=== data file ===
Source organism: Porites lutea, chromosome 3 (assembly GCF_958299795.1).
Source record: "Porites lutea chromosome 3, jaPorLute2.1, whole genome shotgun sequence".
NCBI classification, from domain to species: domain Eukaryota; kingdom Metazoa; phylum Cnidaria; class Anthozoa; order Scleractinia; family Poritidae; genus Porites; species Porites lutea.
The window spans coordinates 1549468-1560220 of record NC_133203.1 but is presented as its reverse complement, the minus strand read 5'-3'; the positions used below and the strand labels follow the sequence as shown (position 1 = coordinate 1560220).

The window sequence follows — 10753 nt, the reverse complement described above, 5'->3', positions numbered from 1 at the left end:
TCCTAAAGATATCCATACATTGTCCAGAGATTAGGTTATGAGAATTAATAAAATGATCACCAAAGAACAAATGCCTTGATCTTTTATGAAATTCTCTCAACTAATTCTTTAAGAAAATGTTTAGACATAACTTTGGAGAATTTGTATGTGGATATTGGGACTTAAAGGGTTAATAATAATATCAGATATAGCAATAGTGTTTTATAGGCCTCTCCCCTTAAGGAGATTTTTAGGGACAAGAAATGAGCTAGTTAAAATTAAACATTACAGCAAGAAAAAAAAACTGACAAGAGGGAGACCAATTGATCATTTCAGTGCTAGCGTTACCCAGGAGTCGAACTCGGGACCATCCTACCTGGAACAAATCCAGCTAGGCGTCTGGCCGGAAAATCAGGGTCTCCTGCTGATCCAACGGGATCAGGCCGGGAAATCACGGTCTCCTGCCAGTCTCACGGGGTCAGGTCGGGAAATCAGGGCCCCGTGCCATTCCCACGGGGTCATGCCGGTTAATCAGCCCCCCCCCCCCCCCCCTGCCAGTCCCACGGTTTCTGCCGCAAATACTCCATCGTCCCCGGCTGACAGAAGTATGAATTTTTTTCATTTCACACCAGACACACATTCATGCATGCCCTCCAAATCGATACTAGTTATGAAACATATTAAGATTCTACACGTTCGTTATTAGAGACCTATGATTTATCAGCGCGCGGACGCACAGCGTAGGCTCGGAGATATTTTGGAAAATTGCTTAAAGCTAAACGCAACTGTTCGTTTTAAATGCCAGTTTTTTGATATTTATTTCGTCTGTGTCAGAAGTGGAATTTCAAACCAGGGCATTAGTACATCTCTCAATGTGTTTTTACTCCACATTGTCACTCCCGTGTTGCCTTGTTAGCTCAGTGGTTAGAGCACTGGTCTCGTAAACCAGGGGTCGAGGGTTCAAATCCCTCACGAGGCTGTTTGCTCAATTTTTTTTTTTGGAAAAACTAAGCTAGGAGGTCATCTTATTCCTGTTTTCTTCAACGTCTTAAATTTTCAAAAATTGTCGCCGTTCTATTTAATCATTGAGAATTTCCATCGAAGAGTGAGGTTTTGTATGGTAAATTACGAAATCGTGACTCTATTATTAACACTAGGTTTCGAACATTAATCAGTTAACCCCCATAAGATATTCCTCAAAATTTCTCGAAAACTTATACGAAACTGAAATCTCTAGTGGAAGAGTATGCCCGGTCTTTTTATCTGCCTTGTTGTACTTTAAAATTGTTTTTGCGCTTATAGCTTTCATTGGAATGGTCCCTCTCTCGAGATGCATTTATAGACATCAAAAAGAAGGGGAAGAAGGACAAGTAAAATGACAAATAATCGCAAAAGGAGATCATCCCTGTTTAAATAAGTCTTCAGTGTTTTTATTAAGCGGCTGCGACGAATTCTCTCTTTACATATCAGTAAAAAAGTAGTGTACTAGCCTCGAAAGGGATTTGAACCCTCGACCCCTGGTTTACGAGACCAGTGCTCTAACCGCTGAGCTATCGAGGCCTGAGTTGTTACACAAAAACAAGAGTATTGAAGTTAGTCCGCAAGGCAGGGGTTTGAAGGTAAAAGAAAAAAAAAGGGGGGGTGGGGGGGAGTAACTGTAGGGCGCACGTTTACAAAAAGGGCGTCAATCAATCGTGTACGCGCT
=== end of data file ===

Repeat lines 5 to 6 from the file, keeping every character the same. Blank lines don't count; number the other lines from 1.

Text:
The window sequence follows — 10753 nt, the reverse complement described above, 5'->3', positions numbered from 1 at the left end:
TCCTAAAGATATCCATACATTGTCCAGAGATTAGGTTATGAGAATTAATAAAATGATCACCAAAGAACAAATGCCTTGATCTTTTATGAAATTCTCTCAACTAATTCTTTAAGAAAATGTTTAGACATAACTTTGGAGAATTTGTATGTGGATATTGGGACTTAAAGGGTTAATAATAATATCAGATATAGCAATAGTGTTTTATAGGCCTCTCCCCTTAAGGAGATTTTTAGGGACAAGAAATGAGCTAGTTAAAATTAAACATTACAGCAAGAAAAAAAAACTGACAAGAGGGAGACCAATTGATCATTTCAGTGCTAGCGTTACCCAGGAGTCGAACTCGGGACCATCCTACCTGGAACAAATCCAGCTAGGCGTCTGGCCGGAAAATCAGGGTCTCCTGCTGATCCAACGGGATCAGGCCGGGAAATCACGGTCTCCTGCCAGTCTCACGGGGTCAGGTCGGGAAATCAGGGCCCCGTGCCATTCCCACGGGGTCATGCCGGTTAATCAGCCCCCCCCCCCCCCCCCTGCCAGTCCCACGGTTTCTGCCGCAAATACTCCATCGTCCCCGGCTGACAGAAGTATGAATTTTTTTCATTTCACACCAGACACACATTCATGCATGCCCTCCAAATCGATACTAGTTATGAAACATATTAAGATTCTACACGTTCGTTATTAGAGACCTATGATTTATCAGCGCGCGGACGCACAGCGTAGGCTCGGAGATATTTTGGAAAATTGCTTAAAGCTAAACGCAACTGTTCGTTTTAAATGCCAGTTTTTTGATATTTATTTCGTCTGTGTCAGAAGTGGAATTTCAAACCAGGGCATTAGTACATCTCTCAATGTGTTTTTACTCCACATTGTCACTCCCGTGTTGCCTTGTTAGCTCAGTGGTTAGAGCACTGGTCTCGTAAACCAGGGGTCGAGGGTTCAAATCCCTCACGAGGCTGTTTGCTCAATTTTTTTTTTTGGAAAAACTAAGCTAGGAGGTCATCTTATTCCTGTTTTCTTCAACGTCTTAAATTTTCAAAAATTGTCGCCGTTCTATTTAATCATTGAGAATTTCCATCGAAGAGTGAGGTTTTGTATGGTAAATTACGAAATCGTGACTCTATTATTAACACTAGGTTTCGAACATTAATCAGTTAACCCCCATAAGATATTCCTCAAAATTTCTCGAAAACTTATACGAAACTGAAATCTCTAGTGGAAGAGTATGCCCGGTCTTTTTATCTGCCTTGTTGTACTTTAAAATTGTTTTTGCGCTTATAGCTTTCATTGGAATGGTCCCTCTCTCGAGATGCATTTATAGACATCAAAAAGAAGGGGAAGAAGGACAAGTAAAATGACAAATAATCGCAAAAGGAGATCATCCCTGTTTAAATAAGTCTTCAGTGTTTTTATTAAGCGGCTGCGACGAATTCTCTCTTTACATATCAGTAAAAAAGTAGTGTACTAGCCTCGAAAGGGATTTGAACCCTCGACCCCTGGTTTACGAGACCAGTGCTCTAACCGCTGAGCTATCGAGGCCTGAGTTGTTACACAAAAACAAGAGTATTGAAGTTAGTCCGCAAGGCAGGGGTTTGAAGGTAAAAGAAAAAAAAAGGGGGGGTGGGGGGGAGTAACTGTAGGGCGCACGTTTACAAAAAGGGCGTCAATCAATCGTGTACGCGCT